Franklin G. Miller, PhD; Joseph J. Fins, MD; Lois Snyder, JD; University of Pennsylvania Center for Bioethics Assisted Suicide Consensus Panel
Miller FG, Fins JJ, Snyder L, University of Pennsylvania Center for Bioethics Assisted Suicide Consensus Panel. Assisted Suicide Compared with Refusal of Treatment: A Valid Distinction?. Ann Intern Med. 2000;132:470-475. doi: 10.7326/0003-4819-132-6-200003210-00008
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Published: Ann Intern Med. 2000;132(6):470-475.
The continuing debate over the deeply controversial issue of physician-assisted suicide has been complicated by confusion about how this practice resembles or differs from refusal of life-sustaining treatment. Perspectives on ethics and policy hinge on the contested issue of whether a valid distinction can be made between assisted suicide and withdrawal of treatment. This paper uses three illustrative cases to examine leading arguments for and against the recognition of a fundamental distinction between these practices. The first case involves assisted suicide by ingestion of prescribed barbiturates, the second involves withdrawal of artificial nutrition and hydration, and the third involves a decision to stop eating and drinking. On theoretical and practical grounds, this paper defends the position that there is a valid distinction between assisted suicide and refusal of treatment.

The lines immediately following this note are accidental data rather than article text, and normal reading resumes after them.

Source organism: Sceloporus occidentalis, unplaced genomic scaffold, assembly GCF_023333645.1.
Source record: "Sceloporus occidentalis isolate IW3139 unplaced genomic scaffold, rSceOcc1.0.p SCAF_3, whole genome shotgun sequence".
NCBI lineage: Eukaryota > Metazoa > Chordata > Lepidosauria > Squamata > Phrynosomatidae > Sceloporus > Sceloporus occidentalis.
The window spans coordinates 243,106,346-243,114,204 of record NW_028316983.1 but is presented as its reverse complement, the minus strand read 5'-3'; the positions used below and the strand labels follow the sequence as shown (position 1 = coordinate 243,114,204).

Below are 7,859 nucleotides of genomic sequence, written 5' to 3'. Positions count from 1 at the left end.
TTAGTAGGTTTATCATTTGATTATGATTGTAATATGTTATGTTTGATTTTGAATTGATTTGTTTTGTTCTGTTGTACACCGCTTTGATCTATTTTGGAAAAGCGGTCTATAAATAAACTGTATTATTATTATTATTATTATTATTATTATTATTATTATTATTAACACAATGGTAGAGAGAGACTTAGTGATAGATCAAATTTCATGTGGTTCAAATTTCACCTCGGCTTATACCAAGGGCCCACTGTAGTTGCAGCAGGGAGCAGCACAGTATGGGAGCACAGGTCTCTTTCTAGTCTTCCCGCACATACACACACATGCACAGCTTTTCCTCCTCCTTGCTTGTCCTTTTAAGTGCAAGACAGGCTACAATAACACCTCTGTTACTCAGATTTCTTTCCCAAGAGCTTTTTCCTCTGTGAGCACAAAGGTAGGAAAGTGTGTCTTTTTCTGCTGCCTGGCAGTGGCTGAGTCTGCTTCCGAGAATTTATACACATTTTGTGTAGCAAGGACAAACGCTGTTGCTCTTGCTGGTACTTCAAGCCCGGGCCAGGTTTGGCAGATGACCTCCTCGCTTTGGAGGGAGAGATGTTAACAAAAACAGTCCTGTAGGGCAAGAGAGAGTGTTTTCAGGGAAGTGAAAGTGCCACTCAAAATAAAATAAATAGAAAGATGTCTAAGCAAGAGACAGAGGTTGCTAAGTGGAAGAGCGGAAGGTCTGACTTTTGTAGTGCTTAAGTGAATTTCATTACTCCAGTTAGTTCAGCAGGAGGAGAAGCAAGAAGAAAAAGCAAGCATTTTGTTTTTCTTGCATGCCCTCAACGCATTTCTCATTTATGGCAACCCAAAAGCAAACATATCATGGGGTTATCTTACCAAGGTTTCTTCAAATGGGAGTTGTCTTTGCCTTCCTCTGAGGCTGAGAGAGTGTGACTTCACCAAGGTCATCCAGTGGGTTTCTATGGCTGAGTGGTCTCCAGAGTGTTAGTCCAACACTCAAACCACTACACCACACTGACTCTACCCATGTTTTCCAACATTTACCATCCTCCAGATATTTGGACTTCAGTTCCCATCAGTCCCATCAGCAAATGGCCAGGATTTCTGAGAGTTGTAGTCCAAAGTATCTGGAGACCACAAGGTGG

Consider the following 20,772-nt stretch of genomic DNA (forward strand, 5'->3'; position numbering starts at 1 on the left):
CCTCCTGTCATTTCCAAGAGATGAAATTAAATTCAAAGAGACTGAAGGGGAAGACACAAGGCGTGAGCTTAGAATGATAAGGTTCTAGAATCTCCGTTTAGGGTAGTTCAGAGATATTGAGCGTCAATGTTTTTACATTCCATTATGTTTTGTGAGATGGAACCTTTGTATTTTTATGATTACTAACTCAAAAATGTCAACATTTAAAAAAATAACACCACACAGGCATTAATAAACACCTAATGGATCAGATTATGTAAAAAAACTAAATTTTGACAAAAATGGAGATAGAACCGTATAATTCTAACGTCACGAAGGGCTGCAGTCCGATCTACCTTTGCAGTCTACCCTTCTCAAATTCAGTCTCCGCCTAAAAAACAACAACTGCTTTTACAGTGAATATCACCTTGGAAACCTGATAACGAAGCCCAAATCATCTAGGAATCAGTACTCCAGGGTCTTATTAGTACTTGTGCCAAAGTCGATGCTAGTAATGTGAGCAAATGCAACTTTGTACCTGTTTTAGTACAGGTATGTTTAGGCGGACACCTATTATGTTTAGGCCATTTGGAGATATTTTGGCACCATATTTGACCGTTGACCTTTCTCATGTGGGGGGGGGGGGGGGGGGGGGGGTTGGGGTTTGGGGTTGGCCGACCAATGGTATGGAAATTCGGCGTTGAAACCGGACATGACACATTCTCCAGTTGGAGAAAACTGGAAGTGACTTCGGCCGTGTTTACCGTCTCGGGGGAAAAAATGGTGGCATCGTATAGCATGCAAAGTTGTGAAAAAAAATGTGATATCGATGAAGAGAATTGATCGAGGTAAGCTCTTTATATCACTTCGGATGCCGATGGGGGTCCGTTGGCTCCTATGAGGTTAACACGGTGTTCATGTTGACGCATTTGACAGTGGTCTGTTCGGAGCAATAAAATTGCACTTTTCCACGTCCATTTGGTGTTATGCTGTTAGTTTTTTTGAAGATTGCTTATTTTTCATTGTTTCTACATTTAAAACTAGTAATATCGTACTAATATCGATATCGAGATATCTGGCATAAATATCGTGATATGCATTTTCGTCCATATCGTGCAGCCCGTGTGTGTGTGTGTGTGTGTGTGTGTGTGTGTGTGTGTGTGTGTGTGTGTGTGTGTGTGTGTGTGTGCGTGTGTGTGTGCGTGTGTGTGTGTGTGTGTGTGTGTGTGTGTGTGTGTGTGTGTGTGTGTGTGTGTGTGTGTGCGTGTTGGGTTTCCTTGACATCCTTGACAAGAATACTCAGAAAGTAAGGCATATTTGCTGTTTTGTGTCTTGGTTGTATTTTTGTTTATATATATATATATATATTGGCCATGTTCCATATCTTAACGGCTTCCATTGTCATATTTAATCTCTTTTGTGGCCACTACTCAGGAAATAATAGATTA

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Print ISSN: 0003-4819 | Online ISSN: 1539-3704
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